A once-notable French marque

Jack Taylor

A very high quality British builder, actually still produces frames today. Especially nice are examples with wonderful box striping. Many examples also have gorgeous Nervex professional lugs. I've met people who swear that Taylor frames ride like no others. Not sure about that, but it's nice that these frames do have a strong cult-like following. For nice N.R. examples of the 70's in guideline condition, a price approaching $ 1000 seems reasonable. The curved-seat-tube models might be worth a bit more.

Teledyne Titan

These bikes are actually kinda cool. Sure, they might break at any time and at any place, but so many modern bikes do the same that perhaps they wire just trying to be ahead of their time! Smart riders get the titanium fork off the bike before riding it, and once a steel replacement is in place (keep the Ti fork for display purposes) these actually are fun to ride. Sure the ride is springy, but ah - it is so lively! Some Teledyne frames actually never seem to and are used quite regularly. Then again, some people think it is financial beneficial to play the lottery. For a really nice condition example with N.R. parts, a value of $900 seems reasonable.


A run-of-the-mill Italian frame, lots of them in Colorado. N.R. examples worth about $550.


These bicycles are quite popular. Well known for very interesting detailing. Lots of neat cutouts, engraving, and in many cases lots of pantographed components. For a late 70's S.R. pantographed bike figure a value of around $ 1100 in guideline condition.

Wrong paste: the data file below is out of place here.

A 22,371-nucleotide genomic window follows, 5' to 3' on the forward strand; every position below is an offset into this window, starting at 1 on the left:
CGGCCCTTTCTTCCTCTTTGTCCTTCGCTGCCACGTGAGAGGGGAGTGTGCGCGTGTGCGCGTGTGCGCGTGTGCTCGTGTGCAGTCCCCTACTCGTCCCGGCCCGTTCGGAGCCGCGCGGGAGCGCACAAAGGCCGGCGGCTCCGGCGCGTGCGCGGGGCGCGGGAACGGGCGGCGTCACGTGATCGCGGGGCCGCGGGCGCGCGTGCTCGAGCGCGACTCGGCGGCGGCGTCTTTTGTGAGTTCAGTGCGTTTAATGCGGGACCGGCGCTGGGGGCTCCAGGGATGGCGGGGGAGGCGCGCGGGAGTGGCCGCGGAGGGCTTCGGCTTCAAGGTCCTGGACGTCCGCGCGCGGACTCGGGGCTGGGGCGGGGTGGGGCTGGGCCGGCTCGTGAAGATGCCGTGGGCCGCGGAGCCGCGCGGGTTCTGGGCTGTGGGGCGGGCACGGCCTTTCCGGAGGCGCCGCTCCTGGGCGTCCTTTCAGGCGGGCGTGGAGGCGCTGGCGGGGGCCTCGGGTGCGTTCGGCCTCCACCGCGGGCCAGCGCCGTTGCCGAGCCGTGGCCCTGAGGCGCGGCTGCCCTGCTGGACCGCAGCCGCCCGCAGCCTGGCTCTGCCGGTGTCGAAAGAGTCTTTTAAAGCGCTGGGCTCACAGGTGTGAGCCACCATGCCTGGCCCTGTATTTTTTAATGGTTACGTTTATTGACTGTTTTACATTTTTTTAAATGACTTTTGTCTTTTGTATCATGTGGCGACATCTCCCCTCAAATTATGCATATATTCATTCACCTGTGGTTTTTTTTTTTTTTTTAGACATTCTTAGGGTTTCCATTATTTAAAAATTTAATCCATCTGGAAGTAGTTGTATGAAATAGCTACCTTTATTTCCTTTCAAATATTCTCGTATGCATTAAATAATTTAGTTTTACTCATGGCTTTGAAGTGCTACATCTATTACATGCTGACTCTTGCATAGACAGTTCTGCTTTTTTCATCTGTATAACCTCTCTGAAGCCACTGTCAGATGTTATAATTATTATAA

Original Columbus or 531 tubed N.R. bikes were really quite nice. Historians will probably treasure these bikes in years to come - or maybe not. Right now they are probably worth around $650 in guideline condition. Reality is that these silver brazed machines could embarrass a lot of Italian iron of the time. Then Trek became confused and ventured into uncharted territory and alienated us purists. As we know, it was widely successful in doing so. What does that say about Trek? More importantly, what does that say about us?

Older Treks generally had very nice frames, well worth keeping/updating. The one area of weakness was that they tended to cheap out on the wheels. Many of them had the horrible Maillard Helicomatic rear hubs, and Trek house-brand "Matrix" rims. If you want a nice rider, an old Trek frame with new wheels can be a very nice classic ride.

For information on older Treks, see


Most examples are fairly mediocre. value is pretty much a function of their parts value. In the early 80's there were some nice ones with pantographed parts. Such S.R. equipped models are probably worth around $700. -

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Univega was never a manufacturer. It was a trademark of Ben Olken's Lawee distributors in Massachusetts, an importer. They were generally pretty decent bikes from various sources, mostly in Japan, later/lower end models were from Taiwan. In the late 1990s, the Univega name was sold to Derby, and Univega became a parallel line to Raleigh, with pretty much identical models under the two different names. The Univega name was retired around the turn of the century.

The bikes were generally good value production bikes, but not rare enough to be "collectible."


There were cheap mass-produced Urago biyclces and then there were absolutely spectacular Urago frames. One example we worked on a few years ago was among the finest bicycles we ever saw. Brazing and mitering were gorgeous, the arrow point on the side of the forkcrown was exquisite, and the ride of the bicycle was superb. For high-end examples such as this with N.R. or correct era French parts, a value of $1,500 seems reasonable. Lesser models would have values based largely on their parts.